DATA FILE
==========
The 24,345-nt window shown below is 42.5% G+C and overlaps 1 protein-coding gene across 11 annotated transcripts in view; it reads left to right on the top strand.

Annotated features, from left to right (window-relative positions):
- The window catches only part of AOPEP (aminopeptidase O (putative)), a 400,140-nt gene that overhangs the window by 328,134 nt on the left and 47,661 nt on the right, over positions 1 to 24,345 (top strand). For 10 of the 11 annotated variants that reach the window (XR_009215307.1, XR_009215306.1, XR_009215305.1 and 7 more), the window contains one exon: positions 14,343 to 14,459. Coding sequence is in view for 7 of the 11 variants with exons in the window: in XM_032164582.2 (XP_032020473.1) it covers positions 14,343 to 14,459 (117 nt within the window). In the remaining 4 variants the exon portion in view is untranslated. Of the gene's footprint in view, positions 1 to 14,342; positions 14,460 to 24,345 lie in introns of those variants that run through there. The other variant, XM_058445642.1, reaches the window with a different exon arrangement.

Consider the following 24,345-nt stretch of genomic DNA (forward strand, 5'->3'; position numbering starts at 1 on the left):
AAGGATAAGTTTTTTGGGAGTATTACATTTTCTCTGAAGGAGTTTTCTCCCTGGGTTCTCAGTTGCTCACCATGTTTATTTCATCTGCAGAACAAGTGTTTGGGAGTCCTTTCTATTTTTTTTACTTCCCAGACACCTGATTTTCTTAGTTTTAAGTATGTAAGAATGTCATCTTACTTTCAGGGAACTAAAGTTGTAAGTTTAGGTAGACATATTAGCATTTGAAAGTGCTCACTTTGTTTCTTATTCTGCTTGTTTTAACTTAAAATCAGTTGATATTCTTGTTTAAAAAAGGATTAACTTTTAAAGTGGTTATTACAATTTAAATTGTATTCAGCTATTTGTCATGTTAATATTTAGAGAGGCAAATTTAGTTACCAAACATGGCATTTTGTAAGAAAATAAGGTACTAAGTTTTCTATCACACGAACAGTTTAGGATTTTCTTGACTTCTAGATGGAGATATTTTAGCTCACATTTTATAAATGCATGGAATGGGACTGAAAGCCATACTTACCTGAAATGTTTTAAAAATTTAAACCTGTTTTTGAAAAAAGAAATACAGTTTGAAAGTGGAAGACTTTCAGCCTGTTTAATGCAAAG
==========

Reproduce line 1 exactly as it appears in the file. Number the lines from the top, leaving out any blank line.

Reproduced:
The 24,345-nt window shown below is 42.5% G+C and overlaps 1 protein-coding gene across 11 annotated transcripts in view; it reads left to right on the top strand.